PNP checks Fil-Am brothers’ links in PH
MANILA, Philippines—The Philippine National Police (PNP) has started looking for documents to check if the three Filipino-American brothers who were charged by the US government with gunrunning had businesses in the Philippines.
Chief Supt. Raul Petrasanta, PNP Firearms and Explosives Office (FEO) chief, on Sunday said he had ordered his men to check if Ariel, Rex and Wilfredo Maralit were incorporators of companies engaged in firearms trading in the country.
Rex and Wilfredo, both members of law enforcement agencies in the United States, were arrested separately by American authorities last week.
Ariel, on the other hand, is believed to be in the Philippines and is now the subject of a joint manhunt by US and Philippine authorities.
The three have been charged with conspiracy to violate the US Arms Export Control Act and unlicensed firearms dealing.
Since he was appointed head of the PNP unit tasked with issuing permits to firearms dealers and owners in 2012, Petrasanta said he had yet to hear the names of the Maralit brothers in connection with gun trading.
“I have not encountered them or heard their names,” Petrasanta told the Inquirer in a phone interview.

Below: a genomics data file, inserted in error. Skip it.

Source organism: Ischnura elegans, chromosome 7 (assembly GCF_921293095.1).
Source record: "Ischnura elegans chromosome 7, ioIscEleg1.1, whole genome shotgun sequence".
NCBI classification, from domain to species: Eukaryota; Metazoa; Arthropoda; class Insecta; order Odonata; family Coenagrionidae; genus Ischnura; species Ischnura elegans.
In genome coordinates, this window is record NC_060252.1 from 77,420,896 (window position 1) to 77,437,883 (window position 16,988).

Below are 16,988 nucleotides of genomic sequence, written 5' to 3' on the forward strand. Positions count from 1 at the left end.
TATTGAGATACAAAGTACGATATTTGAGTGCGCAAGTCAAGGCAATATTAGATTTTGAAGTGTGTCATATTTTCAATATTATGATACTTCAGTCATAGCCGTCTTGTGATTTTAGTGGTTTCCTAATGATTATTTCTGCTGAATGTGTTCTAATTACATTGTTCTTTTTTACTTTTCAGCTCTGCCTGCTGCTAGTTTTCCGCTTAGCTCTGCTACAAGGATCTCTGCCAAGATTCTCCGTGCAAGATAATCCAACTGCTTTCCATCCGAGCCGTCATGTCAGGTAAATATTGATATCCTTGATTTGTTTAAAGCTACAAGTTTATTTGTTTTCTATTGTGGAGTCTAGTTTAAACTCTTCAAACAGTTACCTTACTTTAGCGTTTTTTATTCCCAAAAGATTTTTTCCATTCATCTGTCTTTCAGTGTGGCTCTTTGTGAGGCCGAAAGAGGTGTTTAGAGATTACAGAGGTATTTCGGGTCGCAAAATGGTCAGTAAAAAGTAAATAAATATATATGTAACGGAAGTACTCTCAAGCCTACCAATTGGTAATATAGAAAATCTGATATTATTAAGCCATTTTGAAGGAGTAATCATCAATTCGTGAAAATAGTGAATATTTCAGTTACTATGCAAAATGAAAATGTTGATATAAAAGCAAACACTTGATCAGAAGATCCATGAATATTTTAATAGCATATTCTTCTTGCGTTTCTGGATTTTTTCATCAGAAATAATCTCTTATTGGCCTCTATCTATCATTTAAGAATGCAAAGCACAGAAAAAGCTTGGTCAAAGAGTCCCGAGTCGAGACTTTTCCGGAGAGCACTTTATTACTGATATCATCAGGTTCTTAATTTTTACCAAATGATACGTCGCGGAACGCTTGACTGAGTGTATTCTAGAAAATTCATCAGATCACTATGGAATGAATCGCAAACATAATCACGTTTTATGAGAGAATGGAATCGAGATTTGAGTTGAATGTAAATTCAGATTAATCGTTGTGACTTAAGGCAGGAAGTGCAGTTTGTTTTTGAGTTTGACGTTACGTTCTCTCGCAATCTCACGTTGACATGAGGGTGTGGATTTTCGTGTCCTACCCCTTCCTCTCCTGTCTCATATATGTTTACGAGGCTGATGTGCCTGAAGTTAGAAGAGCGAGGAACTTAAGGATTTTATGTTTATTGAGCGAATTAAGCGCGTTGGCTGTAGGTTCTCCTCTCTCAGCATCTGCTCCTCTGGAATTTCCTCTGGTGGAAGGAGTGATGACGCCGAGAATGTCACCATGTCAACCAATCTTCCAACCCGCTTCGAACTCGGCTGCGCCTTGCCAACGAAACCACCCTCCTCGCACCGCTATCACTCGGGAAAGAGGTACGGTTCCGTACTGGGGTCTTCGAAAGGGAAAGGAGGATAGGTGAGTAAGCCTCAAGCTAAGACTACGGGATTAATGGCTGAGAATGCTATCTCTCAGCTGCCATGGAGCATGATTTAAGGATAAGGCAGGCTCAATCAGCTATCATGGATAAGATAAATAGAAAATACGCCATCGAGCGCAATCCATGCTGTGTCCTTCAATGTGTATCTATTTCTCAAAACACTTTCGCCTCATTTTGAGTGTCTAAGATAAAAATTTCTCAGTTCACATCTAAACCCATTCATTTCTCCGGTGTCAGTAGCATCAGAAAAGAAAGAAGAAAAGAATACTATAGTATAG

“But I have directed [my subordinates] to check closely if there are companies [engaged in gun trading] which listed them as incorporators. We’re checking if they have legitimate businesses here,” he said.
Since they were accused of smuggling firearms from the United States to the Philippines, Petrasanta said the PNP-FEO would have no records of the Maralit brothers bringing in guns and ammunition to the country.
Petrasanta said his office could not also determine through which ports the firearms were illegally shipped as the Bureau of Customs had not discovered the contraband.
In its complaint, the US Attorney’s Office said the Maralit brothers smuggled high-powered assault rifles, sniper rifles, handguns and firearm accessories from the United States to the Philippines between January 2009 and March this year.
US authorities said Ariel was assigned to look for buyers in the Philippines while his two older brothers “used their law enforcement credentials” to source the firearms after looking for gun dealers and suppliers on the Internet.
They said the Maralit brothers shipped the disassembled firearms to the Philippines as packages labeled “televisions” and “industrial sliding door tracks.”